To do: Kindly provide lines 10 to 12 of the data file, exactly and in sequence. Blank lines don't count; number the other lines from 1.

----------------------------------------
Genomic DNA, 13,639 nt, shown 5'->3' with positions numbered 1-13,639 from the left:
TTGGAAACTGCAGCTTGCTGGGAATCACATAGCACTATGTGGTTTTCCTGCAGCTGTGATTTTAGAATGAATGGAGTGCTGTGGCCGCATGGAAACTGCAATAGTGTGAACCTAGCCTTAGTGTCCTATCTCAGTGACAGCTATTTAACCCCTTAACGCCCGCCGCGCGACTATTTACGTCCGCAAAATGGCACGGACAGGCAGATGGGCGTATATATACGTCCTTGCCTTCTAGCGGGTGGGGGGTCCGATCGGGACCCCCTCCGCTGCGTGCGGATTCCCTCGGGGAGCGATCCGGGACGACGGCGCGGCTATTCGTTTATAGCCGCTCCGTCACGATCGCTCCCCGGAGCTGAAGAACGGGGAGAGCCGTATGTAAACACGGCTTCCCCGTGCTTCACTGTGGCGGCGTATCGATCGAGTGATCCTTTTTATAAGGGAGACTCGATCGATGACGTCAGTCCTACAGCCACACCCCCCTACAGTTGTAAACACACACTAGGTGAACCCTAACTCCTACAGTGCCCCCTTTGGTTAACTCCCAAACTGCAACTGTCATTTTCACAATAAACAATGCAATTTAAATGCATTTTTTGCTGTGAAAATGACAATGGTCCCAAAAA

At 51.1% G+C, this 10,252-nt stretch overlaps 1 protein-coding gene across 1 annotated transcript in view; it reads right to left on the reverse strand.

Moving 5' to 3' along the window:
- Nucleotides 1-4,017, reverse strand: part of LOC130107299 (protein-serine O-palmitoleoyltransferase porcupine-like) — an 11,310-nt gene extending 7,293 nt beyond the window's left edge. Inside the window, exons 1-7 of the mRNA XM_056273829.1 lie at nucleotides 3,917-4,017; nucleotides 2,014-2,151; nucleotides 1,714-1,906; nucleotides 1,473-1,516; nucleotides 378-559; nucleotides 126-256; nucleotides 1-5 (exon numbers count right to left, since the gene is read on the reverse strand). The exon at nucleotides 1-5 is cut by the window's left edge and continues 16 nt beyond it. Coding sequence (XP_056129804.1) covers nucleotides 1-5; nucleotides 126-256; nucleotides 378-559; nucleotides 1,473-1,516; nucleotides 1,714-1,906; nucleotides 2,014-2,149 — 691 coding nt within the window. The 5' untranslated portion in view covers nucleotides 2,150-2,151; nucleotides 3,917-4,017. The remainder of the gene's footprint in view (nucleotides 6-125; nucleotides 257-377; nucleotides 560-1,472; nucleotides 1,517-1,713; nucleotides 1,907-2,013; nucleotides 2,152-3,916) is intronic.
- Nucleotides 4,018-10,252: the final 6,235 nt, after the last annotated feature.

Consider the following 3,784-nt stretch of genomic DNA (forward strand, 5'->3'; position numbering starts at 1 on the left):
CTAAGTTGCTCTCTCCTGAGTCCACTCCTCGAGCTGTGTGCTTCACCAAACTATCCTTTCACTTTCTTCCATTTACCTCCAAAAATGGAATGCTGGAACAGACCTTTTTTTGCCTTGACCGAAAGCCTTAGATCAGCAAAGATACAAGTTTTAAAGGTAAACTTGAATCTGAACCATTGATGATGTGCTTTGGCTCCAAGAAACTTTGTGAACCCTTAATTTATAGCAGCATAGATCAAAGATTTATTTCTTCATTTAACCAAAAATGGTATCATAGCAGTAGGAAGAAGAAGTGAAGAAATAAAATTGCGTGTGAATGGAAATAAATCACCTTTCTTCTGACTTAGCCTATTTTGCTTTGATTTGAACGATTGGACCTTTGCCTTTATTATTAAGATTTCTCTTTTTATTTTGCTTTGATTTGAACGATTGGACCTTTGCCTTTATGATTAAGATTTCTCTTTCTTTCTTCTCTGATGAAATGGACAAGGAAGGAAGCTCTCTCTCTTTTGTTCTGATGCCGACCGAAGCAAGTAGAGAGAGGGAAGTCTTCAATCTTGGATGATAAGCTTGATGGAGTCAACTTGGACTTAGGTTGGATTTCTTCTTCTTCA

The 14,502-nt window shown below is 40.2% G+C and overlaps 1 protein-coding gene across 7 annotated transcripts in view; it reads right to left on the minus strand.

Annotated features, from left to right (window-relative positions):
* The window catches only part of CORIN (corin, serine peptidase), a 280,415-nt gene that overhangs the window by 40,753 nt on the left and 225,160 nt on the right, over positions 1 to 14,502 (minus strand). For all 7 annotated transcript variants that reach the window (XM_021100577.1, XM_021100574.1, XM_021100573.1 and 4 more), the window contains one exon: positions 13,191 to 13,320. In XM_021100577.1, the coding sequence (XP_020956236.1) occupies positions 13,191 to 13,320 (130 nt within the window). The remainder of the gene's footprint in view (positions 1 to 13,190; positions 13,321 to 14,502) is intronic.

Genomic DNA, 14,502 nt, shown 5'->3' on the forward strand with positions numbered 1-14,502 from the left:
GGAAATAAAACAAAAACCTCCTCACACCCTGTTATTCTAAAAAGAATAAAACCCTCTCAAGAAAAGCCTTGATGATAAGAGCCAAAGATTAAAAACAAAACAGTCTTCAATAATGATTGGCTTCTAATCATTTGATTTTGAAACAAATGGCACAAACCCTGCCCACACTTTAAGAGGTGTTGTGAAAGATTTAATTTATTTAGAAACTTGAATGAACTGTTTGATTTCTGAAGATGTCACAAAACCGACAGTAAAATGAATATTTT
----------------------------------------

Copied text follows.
Annotated features, from left to right (window-relative positions):
* The window catches only part of CORIN (corin, serine peptidase), a 280,415-nt gene that overhangs the window by 40,753 nt on the left and 225,160 nt on the right, over positions 1 to 14,502 (minus strand). For all 7 annotated transcript variants that reach the window (XM_021100577.1, XM_021100574.1, XM_021100573.1 and 4 more), the window contains one exon: positions 13,191 to 13,320. In XM_021100577.1, the coding sequence (XP_020956236.1) occupies positions 13,191 to 13,320 (130 nt within the window). The remainder of the gene's footprint in view (positions 1 to 13,190; positions 13,321 to 14,502) is intronic.

Genomic DNA, 14,502 nt, shown 5'->3' on the forward strand with positions numbered 1-14,502 from the left: